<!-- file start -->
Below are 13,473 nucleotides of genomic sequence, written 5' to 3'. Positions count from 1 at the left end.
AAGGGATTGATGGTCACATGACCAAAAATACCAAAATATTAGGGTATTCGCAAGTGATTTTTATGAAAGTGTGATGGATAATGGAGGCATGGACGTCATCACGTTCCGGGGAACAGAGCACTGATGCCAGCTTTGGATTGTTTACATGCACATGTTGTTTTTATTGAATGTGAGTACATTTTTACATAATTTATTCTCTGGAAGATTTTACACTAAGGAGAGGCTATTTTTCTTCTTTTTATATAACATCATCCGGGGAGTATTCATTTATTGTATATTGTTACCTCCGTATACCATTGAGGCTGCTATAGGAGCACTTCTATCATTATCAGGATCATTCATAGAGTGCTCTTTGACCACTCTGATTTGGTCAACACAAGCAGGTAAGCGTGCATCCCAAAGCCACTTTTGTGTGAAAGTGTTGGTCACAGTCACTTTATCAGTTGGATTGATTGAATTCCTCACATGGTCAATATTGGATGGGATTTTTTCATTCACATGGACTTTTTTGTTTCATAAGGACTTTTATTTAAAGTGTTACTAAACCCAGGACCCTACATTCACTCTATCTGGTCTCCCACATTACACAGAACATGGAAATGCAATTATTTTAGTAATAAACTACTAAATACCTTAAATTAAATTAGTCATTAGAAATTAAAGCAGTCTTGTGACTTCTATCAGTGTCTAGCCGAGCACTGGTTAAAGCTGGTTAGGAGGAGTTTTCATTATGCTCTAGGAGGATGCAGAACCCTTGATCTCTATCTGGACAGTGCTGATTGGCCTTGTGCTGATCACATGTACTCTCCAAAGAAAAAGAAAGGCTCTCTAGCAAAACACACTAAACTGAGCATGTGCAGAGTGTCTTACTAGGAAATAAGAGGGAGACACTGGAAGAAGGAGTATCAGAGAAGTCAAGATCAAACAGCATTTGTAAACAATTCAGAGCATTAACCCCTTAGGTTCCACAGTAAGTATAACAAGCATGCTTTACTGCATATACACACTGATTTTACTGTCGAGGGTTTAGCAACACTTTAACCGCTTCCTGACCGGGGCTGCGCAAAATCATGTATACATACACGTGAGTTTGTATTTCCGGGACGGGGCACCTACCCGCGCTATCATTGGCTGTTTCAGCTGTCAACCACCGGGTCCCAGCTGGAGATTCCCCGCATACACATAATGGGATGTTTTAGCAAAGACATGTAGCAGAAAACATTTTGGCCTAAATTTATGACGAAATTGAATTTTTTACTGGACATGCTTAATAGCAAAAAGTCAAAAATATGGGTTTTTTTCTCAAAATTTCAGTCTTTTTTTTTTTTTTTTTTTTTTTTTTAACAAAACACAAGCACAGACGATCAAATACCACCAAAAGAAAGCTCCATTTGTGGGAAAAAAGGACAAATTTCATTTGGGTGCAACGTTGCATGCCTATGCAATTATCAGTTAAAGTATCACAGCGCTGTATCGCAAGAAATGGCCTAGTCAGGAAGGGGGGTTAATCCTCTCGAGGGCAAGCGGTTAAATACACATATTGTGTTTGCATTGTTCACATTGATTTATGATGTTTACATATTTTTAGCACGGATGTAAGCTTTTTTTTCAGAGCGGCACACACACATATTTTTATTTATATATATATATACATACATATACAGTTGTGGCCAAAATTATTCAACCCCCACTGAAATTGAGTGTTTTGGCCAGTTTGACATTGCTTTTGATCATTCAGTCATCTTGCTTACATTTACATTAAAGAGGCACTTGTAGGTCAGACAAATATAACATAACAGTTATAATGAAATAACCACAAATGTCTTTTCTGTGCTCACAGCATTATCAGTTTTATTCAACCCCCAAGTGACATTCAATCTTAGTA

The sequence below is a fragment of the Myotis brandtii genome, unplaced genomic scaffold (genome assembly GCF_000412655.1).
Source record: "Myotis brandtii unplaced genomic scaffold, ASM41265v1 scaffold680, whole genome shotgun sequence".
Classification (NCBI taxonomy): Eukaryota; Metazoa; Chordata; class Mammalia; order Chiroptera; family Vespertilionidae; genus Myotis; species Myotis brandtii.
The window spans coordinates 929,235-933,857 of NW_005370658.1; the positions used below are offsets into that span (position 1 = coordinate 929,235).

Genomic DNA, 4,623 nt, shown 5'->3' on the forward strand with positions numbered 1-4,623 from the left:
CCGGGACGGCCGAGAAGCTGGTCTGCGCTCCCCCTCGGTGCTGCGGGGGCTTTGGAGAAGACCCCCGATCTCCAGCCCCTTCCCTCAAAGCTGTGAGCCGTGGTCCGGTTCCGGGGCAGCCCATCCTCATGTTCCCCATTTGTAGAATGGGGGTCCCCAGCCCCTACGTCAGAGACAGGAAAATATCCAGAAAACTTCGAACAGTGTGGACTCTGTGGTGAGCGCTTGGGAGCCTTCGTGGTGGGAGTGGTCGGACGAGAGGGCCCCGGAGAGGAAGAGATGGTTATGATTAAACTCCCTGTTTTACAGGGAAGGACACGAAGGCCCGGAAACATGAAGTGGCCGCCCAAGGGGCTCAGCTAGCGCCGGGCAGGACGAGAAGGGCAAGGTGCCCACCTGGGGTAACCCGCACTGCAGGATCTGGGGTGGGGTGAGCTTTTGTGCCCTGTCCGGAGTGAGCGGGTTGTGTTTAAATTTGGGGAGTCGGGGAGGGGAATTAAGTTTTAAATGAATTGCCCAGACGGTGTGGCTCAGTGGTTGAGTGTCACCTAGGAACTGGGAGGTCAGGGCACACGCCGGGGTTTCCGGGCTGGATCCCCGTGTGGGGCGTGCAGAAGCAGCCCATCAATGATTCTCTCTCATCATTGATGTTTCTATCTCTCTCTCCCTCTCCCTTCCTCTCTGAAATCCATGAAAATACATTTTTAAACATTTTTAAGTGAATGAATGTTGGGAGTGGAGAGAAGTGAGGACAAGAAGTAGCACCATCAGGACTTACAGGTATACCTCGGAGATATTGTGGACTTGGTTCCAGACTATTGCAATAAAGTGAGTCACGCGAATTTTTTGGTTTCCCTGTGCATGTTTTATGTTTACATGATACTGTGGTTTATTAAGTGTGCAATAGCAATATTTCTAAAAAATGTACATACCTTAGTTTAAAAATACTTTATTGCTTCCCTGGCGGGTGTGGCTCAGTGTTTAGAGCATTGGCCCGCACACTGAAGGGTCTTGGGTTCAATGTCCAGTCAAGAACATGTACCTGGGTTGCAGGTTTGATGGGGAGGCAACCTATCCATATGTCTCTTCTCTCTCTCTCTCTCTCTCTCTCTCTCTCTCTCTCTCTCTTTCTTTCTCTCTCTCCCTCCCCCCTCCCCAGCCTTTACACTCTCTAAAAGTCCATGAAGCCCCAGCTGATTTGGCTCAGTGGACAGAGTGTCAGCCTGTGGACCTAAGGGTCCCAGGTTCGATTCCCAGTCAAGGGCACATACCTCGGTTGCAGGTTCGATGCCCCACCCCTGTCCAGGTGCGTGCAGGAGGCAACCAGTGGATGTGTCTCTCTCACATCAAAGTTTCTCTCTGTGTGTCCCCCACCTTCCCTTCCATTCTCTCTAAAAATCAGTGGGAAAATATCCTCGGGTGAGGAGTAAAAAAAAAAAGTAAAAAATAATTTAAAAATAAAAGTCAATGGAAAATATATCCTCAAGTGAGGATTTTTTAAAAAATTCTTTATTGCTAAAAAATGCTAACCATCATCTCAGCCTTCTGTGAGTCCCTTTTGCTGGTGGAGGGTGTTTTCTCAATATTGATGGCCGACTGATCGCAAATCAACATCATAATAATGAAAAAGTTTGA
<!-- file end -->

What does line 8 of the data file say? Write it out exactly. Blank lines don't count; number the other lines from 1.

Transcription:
CCGGGACGGCCGAGAAGCTGGTCTGCGCTCCCCCTCGGTGCTGCGGGGGCTTTGGAGAAGACCCCCGATCTCCAGCCCCTTCCCTCAAAGCTGTGAGCCGTGGTCCGGTTCCGGGGCAGCCCATCCTCATGTTCCCCATTTGTAGAATGGGGGTCCCCAGCCCCTACGTCAGAGACAGGAAAATATCCAGAAAACTTCGAACAGTGTGGACTCTGTGGTGAGCGCTTGGGAGCCTTCGTGGTGGGAGTGGTCGGACGAGAGGGCCCCGGAGAGGAAGAGATGGTTATGATTAAACTCCCTGTTTTACAGGGAAGGACACGAAGGCCCGGAAACATGAAGTGGCCGCCCAAGGGGCTCAGCTAGCGCCGGGCAGGACGAGAAGGGCAAGGTGCCCACCTGGGGTAACCCGCACTGCAGGATCTGGGGTGGGGTGAGCTTTTGTGCCCTGTCCGGAGTGAGCGGGTTGTGTTTAAATTTGGGGAGTCGGGGAGGGGAATTAAGTTTTAAATGAATTGCCCAGACGGTGTGGCTCAGTGGTTGAGTGTCACCTAGGAACTGGGAGGTCAGGGCACACGCCGGGGTTTCCGGGCTGGATCCCCGTGTGGGGCGTGCAGAAGCAGCCCATCAATGATTCTCTCTCATCATTGATGTTTCTATCTCTCTCTCCCTCTCCCTTCCTCTCTGAAATCCATGAAAATACATTTTTAAACATTTTTAAGTGAATGAATGTTGGGAGTGGAGAGAAGTGAGGACAAGAAGTAGCACCATCAGGACTTACAGGTATACCTCGGAGATATTGTGGACTTGGTTCCAGACTATTGCAATAAAGTGAGTCACGCGAATTTTTTGGTTTCCCTGTGCATGTTTTATGTTTACATGATACTGTGGTTTATTAAGTGTGCAATAGCAATATTTCTAAAAAATGTACATACCTTAGTTTAAAAATACTTTATTGCTTCCCTGGCGGGTGTGGCTCAGTGTTTAGAGCATTGGCCCGCACACTGAAGGGTCTTGGGTTCAATGTCCAGTCAAGAACATGTACCTGGGTTGCAGGTTTGATGGGGAGGCAACCTATCCATATGTCTCTTCTCTCTCTCTCTCTCTCTCTCTCTCTCTCTCTCTCTCTCTTTCTTTCTCTCTCTCCCTCCCCCCTCCCCAGCCTTTACACTCTCTAAAAGTCCATGAAGCCCCAGCTGATTTGGCTCAGTGGACAGAGTGTCAGCCTGTGGACCTAAGGGTCCCAGGTTCGATTCCCAGTCAAGGGCACATACCTCGGTTGCAGGTTCGATGCCCCACCCCTGTCCAGGTGCGTGCAGGAGGCAACCAGTGGATGTGTCTCTCTCACATCAAAGTTTCTCTCTGTGTGTCCCCCACCTTCCCTTCCATTCTCTCTAAAAATCAGTGGGAAAATATCCTCGGGTGAGGAGTAAAAAAAAAAAGTAAAAAATAATTTAAAAATAAAAGTCAATGGAAAATATATCCTCAAGTGAGGATTTTTTAAAAAATTCTTTATTGCTAAAAAATGCTAACCATCATCTCAGCCTTCTGTGAGTCCCTTTTGCTGGTGGAGGGTGTTTTCTCAATATTGATGGCCGACTGATCGCAAATCAACATCATAATAATGAAAAAGTTTGA